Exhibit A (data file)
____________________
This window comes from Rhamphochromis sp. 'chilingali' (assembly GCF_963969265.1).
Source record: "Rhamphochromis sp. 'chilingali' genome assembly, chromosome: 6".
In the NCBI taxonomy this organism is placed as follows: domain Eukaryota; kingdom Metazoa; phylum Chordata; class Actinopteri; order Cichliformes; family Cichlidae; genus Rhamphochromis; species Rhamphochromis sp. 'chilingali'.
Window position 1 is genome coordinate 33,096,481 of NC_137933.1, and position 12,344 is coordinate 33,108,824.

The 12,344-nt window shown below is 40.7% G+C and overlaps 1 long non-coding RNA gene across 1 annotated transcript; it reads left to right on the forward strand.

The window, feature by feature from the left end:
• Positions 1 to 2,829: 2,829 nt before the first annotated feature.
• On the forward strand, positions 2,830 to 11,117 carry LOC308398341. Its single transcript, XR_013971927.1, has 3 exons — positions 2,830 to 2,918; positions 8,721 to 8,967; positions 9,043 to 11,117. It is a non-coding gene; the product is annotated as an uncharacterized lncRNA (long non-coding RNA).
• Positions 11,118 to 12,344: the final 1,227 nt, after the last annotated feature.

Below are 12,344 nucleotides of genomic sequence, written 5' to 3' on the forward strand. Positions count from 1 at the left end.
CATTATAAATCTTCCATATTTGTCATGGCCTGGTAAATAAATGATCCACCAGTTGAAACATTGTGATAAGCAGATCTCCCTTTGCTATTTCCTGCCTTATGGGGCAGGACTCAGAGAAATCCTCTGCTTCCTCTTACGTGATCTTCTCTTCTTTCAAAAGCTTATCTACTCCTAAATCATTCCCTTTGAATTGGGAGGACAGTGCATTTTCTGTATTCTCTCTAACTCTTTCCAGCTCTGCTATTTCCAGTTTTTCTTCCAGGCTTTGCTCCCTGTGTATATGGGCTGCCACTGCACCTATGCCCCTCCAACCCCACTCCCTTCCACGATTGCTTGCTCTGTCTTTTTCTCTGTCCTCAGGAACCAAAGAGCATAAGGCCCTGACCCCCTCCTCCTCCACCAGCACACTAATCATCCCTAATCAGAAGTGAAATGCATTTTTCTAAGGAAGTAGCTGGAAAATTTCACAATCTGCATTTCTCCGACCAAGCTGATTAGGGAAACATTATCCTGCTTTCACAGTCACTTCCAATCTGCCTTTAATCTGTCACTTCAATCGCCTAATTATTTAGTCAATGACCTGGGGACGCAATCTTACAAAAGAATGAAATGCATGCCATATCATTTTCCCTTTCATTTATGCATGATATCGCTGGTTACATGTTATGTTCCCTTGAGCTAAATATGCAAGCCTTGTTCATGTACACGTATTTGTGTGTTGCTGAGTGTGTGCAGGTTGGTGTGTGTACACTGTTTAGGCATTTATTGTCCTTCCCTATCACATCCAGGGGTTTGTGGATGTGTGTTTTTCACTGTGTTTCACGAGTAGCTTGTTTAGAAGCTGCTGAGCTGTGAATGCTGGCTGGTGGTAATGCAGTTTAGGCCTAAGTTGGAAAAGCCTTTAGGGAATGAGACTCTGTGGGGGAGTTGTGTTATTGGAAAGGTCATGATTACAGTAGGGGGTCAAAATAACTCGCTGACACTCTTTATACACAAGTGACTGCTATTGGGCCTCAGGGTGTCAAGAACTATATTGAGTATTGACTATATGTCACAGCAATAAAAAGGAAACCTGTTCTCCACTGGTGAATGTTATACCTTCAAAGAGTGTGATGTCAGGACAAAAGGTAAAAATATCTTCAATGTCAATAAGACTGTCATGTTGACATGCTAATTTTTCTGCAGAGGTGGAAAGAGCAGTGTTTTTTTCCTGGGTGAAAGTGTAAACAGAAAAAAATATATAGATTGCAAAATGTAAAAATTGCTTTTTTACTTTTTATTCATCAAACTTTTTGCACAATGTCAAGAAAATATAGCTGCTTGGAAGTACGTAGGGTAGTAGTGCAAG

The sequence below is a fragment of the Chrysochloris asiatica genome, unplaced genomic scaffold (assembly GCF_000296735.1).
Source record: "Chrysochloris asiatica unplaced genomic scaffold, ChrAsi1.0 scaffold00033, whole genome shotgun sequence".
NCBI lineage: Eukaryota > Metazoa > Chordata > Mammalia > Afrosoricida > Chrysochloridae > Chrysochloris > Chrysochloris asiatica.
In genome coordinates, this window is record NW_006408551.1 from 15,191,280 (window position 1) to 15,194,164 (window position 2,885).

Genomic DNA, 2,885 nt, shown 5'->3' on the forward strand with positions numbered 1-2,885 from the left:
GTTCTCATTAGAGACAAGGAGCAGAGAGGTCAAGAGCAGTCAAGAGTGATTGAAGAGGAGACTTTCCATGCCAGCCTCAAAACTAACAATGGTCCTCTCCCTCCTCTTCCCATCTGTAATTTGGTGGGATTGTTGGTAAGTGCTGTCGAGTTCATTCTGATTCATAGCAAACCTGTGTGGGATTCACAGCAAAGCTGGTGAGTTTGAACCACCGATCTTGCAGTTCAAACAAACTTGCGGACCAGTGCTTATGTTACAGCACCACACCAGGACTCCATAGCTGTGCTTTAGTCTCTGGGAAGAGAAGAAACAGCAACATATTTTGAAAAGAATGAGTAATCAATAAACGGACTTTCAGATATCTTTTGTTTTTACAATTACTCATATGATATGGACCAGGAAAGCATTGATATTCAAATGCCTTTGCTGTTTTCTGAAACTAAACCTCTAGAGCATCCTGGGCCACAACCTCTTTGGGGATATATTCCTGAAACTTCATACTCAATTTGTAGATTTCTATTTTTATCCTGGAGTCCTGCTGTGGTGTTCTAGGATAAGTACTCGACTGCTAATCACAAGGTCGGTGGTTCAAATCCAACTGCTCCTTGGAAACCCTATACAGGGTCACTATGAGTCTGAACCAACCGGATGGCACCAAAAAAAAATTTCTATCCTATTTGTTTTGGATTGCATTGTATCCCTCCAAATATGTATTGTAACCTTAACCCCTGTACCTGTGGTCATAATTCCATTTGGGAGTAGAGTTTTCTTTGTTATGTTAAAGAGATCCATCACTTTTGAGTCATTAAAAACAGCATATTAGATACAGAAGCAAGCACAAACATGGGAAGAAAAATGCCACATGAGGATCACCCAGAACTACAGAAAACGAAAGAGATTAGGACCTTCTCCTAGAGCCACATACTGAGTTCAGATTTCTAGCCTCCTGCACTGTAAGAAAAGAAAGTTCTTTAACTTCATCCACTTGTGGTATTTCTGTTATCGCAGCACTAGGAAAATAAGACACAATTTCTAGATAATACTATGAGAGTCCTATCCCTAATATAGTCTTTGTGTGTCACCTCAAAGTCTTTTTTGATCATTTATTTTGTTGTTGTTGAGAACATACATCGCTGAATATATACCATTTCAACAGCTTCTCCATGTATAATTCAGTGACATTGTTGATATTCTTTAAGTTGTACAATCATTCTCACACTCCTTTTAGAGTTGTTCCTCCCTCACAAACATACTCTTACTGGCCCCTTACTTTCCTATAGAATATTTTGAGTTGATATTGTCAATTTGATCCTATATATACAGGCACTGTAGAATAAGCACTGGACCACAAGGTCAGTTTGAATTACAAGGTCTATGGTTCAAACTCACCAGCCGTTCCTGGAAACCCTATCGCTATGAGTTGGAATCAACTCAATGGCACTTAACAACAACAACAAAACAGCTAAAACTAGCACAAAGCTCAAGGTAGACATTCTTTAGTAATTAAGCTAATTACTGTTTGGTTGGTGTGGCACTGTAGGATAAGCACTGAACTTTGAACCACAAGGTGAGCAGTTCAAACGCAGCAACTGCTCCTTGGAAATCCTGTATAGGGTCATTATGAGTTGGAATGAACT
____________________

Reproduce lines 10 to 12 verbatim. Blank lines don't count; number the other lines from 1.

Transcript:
Below are 12,344 nucleotides of genomic sequence, written 5' to 3' on the forward strand. Positions count from 1 at the left end.
CATTATAAATCTTCCATATTTGTCATGGCCTGGTAAATAAATGATCCACCAGTTGAAACATTGTGATAAGCAGATCTCCCTTTGCTATTTCCTGCCTTATGGGGCAGGACTCAGAGAAATCCTCTGCTTCCTCTTACGTGATCTTCTCTTCTTTCAAAAGCTTATCTACTCCTAAATCATTCCCTTTGAATTGGGAGGACAGTGCATTTTCTGTATTCTCTCTAACTCTTTCCAGCTCTGCTATTTCCAGTTTTTCTTCCAGGCTTTGCTCCCTGTGTATATGGGCTGCCACTGCACCTATGCCCCTCCAACCCCACTCCCTTCCACGATTGCTTGCTCTGTCTTTTTCTCTGTCCTCAGGAACCAAAGAGCATAAGGCCCTGACCCCCTCCTCCTCCACCAGCACACTAATCATCCCTAATCAGAAGTGAAATGCATTTTTCTAAGGAAGTAGCTGGAAAATTTCACAATCTGCATTTCTCCGACCAAGCTGATTAGGGAAACATTATCCTGCTTTCACAGTCACTTCCAATCTGCCTTTAATCTGTCACTTCAATCGCCTAATTATTTAGTCAATGACCTGGGGACGCAATCTTACAAAAGAATGAAATGCATGCCATATCATTTTCCCTTTCATTTATGCATGATATCGCTGGTTACATGTTATGTTCCCTTGAGCTAAATATGCAAGCCTTGTTCATGTACACGTATTTGTGTGTTGCTGAGTGTGTGCAGGTTGGTGTGTGTACACTGTTTAGGCATTTATTGTCCTTCCCTATCACATCCAGGGGTTTGTGGATGTGTGTTTTTCACTGTGTTTCACGAGTAGCTTGTTTAGAAGCTGCTGAGCTGTGAATGCTGGCTGGTGGTAATGCAGTTTAGGCCTAAGTTGGAAAAGCCTTTAGGGAATGAGACTCTGTGGGGGAGTTGTGTTATTGGAAAGGTCATGATTACAGTAGGGGGTCAAAATAACTCGCTGACACTCTTTATACACAAGTGACTGCTATTGGGCCTCAGGGTGTCAAGAACTATATTGAGTATTGACTATATGTCACAGCAATAAAAAGGAAACCTGTTCTCCACTGGTGAATGTTATACCTTCAAAGAGTGTGATGTCAGGACAAAAGGTAAAAATATCTTCAATGTCAATAAGACTGTCATGTTGACATGCTAATTTTTCTGCAGAGGTGGAAAGAGCAGTGTTTTTTTCCTGGGTGAAAGTGTAAACAGAAAAAAATATATAGATTGCAAAATGTAAAAATTGCTTTTTTACTTTTTATTCATCAAACTTTTTGCACAATGTCAAGAAAATATAGCTGCTTGGAAGTACGTAGGGTAGTAGTGCAAG

The sequence below is a fragment of the Chrysochloris asiatica genome, unplaced genomic scaffold (assembly GCF_000296735.1).